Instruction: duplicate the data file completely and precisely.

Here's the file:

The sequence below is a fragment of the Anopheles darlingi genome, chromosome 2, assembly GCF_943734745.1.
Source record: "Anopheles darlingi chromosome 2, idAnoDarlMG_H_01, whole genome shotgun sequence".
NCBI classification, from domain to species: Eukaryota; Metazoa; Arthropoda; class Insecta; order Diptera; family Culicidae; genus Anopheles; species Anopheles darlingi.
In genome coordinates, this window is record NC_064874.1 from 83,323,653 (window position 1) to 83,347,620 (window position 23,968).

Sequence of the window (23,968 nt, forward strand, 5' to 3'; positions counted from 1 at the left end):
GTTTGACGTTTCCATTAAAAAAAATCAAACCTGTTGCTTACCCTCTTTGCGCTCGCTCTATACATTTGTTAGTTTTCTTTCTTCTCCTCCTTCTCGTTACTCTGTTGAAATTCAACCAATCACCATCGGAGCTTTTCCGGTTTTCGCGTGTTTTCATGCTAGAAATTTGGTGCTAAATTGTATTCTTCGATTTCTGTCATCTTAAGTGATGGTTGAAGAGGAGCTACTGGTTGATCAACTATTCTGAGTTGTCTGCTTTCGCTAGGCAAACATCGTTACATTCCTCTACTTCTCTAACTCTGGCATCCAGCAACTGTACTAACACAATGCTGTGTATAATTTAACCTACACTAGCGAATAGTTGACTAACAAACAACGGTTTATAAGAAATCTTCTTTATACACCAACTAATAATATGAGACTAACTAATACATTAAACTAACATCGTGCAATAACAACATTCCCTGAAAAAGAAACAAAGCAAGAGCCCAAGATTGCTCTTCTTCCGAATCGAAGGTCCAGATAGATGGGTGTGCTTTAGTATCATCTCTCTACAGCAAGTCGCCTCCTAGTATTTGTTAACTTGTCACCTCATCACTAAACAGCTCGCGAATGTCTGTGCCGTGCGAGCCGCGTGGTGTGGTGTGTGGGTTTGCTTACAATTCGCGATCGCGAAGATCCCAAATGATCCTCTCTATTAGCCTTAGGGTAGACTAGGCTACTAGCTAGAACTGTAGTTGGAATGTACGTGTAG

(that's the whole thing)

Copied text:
The sequence below is a fragment of the Anopheles darlingi genome, chromosome 2, assembly GCF_943734745.1.
Source record: "Anopheles darlingi chromosome 2, idAnoDarlMG_H_01, whole genome shotgun sequence".
NCBI classification, from domain to species: Eukaryota; Metazoa; Arthropoda; class Insecta; order Diptera; family Culicidae; genus Anopheles; species Anopheles darlingi.
In genome coordinates, this window is record NC_064874.1 from 83,323,653 (window position 1) to 83,347,620 (window position 23,968).

Sequence of the window (23,968 nt, forward strand, 5' to 3'; positions counted from 1 at the left end):
GTTTGACGTTTCCATTAAAAAAAATCAAACCTGTTGCTTACCCTCTTTGCGCTCGCTCTATACATTTGTTAGTTTTCTTTCTTCTCCTCCTTCTCGTTACTCTGTTGAAATTCAACCAATCACCATCGGAGCTTTTCCGGTTTTCGCGTGTTTTCATGCTAGAAATTTGGTGCTAAATTGTATTCTTCGATTTCTGTCATCTTAAGTGATGGTTGAAGAGGAGCTACTGGTTGATCAACTATTCTGAGTTGTCTGCTTTCGCTAGGCAAACATCGTTACATTCCTCTACTTCTCTAACTCTGGCATCCAGCAACTGTACTAACACAATGCTGTGTATAATTTAACCTACACTAGCGAATAGTTGACTAACAAACAACGGTTTATAAGAAATCTTCTTTATACACCAACTAATAATATGAGACTAACTAATACATTAAACTAACATCGTGCAATAACAACATTCCCTGAAAAAGAAACAAAGCAAGAGCCCAAGATTGCTCTTCTTCCGAATCGAAGGTCCAGATAGATGGGTGTGCTTTAGTATCATCTCTCTACAGCAAGTCGCCTCCTAGTATTTGTTAACTTGTCACCTCATCACTAAACAGCTCGCGAATGTCTGTGCCGTGCGAGCCGCGTGGTGTGGTGTGTGGGTTTGCTTACAATTCGCGATCGCGAAGATCCCAAATGATCCTCTCTATTAGCCTTAGGGTAGACTAGGCTACTAGCTAGAACTGTAGTTGGAATGTACGTGTAG